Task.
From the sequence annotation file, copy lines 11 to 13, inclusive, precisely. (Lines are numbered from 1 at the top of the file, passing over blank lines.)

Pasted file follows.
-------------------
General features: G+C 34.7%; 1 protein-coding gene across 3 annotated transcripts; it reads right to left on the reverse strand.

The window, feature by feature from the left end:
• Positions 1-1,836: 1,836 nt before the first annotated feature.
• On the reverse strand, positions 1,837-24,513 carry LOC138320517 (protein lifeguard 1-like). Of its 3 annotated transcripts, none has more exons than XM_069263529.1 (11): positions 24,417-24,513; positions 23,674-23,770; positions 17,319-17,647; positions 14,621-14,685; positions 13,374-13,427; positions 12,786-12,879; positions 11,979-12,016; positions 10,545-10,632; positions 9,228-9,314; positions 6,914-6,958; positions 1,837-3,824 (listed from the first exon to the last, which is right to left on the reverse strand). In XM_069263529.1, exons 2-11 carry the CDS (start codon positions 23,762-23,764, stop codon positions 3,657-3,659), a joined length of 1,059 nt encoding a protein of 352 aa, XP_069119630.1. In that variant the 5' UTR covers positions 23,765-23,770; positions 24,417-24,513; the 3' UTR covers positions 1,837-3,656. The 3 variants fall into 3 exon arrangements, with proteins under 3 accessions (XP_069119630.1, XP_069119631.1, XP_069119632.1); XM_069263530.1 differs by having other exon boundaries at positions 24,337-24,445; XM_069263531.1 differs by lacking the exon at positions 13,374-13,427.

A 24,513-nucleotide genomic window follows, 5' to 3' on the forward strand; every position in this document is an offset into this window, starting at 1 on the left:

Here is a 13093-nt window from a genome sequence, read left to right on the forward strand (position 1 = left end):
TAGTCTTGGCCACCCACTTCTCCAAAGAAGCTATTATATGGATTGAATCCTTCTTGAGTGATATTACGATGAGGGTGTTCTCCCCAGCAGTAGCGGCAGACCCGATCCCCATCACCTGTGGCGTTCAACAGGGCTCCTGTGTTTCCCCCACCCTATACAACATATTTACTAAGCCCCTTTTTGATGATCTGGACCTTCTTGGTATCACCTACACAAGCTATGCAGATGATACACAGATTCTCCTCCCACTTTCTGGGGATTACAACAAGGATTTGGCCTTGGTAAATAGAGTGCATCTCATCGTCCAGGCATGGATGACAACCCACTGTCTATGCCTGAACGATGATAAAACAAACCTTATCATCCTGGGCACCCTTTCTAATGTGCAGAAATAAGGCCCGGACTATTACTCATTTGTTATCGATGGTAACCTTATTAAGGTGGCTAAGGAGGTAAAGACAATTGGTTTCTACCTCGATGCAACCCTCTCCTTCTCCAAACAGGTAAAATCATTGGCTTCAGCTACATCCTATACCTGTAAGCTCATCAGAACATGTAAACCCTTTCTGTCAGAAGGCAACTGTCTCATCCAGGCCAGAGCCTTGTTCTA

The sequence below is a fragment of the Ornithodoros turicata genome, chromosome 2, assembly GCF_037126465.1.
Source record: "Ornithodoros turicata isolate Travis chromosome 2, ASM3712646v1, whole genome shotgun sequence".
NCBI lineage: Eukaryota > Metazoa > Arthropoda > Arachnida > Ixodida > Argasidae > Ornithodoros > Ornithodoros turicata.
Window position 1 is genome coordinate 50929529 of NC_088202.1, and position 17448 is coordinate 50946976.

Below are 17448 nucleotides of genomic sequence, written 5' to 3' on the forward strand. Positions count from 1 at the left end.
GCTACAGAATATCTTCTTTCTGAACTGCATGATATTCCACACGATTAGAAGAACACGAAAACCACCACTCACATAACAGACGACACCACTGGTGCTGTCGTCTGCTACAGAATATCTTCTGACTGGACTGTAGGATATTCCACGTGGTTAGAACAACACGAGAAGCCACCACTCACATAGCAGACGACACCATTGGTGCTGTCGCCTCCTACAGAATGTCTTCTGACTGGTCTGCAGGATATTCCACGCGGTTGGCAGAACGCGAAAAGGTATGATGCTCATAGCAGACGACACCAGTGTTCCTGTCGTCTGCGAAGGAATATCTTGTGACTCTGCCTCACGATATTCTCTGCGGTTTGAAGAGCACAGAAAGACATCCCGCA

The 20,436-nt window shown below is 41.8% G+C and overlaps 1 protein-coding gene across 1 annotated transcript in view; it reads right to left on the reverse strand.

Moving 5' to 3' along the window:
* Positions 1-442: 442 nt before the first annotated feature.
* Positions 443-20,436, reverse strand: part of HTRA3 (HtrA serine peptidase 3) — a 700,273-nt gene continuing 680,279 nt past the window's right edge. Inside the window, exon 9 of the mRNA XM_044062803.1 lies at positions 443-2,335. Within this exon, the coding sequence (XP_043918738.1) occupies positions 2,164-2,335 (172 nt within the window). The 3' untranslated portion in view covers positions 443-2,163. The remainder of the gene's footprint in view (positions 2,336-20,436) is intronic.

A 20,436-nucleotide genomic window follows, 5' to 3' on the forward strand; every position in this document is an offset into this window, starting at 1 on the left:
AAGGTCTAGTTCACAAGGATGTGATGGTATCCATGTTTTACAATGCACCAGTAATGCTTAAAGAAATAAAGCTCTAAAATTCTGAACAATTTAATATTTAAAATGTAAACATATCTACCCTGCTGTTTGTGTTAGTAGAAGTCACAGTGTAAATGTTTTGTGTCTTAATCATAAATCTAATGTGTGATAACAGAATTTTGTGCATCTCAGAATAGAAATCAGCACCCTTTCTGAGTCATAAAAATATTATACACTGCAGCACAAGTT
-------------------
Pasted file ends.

Window position 1 is genome coordinate 50929529 of NC_088202.1, and position 17448 is coordinate 50946976.

Below are 17448 nucleotides of genomic sequence, written 5' to 3' on the forward strand. Positions count from 1 at the left end.
GCTACAGAATATCTTCTTTCTGAACTGCATGATATTCCACACGATTAGAAGAACACGAAAACCACCACTCACATAACAGACGACACCACTGGTGCTGTCGTCTGCTACAGAATATCTTCTGACTGGACTGTAGGATATTCCACGTGGTTAGAACAACACGAGAAGCCACCACTCACATAGCAGACGACACCATTGGTGCTGTCGCCTCCTACAGAATGTCTTCTGACTGGTCTGCAGGATATTCCACGCGGTTGGCAGAACGCGAAAAGGTATGATGCTCATAGCAGACGACACCAGTGTTCCTGTCGTCTGCGAAGGAATATCTTGTGACTCTGCCTCACGATATTCTCTGCGGTTTGAAGAGCACAGAAAGACATCCCGCA